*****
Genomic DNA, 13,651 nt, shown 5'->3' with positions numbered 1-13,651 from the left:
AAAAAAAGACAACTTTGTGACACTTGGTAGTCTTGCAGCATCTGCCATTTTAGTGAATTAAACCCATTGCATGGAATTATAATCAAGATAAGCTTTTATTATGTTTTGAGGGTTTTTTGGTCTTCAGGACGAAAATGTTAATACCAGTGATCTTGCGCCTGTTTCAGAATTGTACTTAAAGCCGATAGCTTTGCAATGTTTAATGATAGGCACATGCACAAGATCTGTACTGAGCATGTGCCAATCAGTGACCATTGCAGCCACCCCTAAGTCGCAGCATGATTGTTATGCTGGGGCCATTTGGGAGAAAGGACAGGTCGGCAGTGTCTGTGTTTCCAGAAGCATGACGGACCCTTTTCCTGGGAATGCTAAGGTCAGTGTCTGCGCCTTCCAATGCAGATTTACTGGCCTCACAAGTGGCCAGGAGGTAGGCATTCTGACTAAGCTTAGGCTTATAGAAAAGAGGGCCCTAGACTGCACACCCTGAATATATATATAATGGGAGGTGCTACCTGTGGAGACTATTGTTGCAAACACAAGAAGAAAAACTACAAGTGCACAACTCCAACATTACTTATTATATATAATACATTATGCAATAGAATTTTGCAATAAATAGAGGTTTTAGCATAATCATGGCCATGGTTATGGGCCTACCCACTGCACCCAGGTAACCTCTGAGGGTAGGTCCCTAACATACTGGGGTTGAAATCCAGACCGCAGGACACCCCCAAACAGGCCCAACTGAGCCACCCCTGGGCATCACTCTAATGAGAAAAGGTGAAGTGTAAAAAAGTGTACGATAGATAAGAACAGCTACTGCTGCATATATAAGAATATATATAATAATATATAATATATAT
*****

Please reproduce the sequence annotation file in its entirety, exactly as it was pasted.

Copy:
Genomic DNA, 13,651 nt, shown 5'->3' with positions numbered 1-13,651 from the left:
AAAAAAAGACAACTTTGTGACACTTGGTAGTCTTGCAGCATCTGCCATTTTAGTGAATTAAACCCATTGCATGGAATTATAATCAAGATAAGCTTTTATTATGTTTTGAGGGTTTTTTGGTCTTCAGGACGAAAATGTTAATACCAGTGATCTTGCGCCTGTTTCAGAATTGTACTTAAAGCCGATAGCTTTGCAATGTTTAATGATAGGCACATGCACAAGATCTGTACTGAGCATGTGCCAATCAGTGACCATTGCAGCCACCCCTAAGTCGCAGCATGATTGTTATGCTGGGGCCATTTGGGAGAAAGGACAGGTCGGCAGTGTCTGTGTTTCCAGAAGCATGACGGACCCTTTTCCTGGGAATGCTAAGGTCAGTGTCTGCGCCTTCCAATGCAGATTTACTGGCCTCACAAGTGGCCAGGAGGTAGGCATTCTGACTAAGCTTAGGCTTATAGAAAAGAGGGCCCTAGACTGCACACCCTGAATATATATATAATGGGAGGTGCTACCTGTGGAGACTATTGTTGCAAACACAAGAAGAAAAACTACAAGTGCACAACTCCAACATTACTTATTATATATAATACATTATGCAATAGAATTTTGCAATAAATAGAGGTTTTAGCATAATCATGGCCATGGTTATGGGCCTACCCACTGCACCCAGGTAACCTCTGAGGGTAGGTCCCTAACATACTGGGGTTGAAATCCAGACCGCAGGACACCCCCAAACAGGCCCAACTGAGCCACCCCTGGGCATCACTCTAATGAGAAAAGGTGAAGTGTAAAAAAGTGTACGATAGATAAGAACAGCTACTGCTGCATATATAAGAATATATATAATAATATATAATATATAT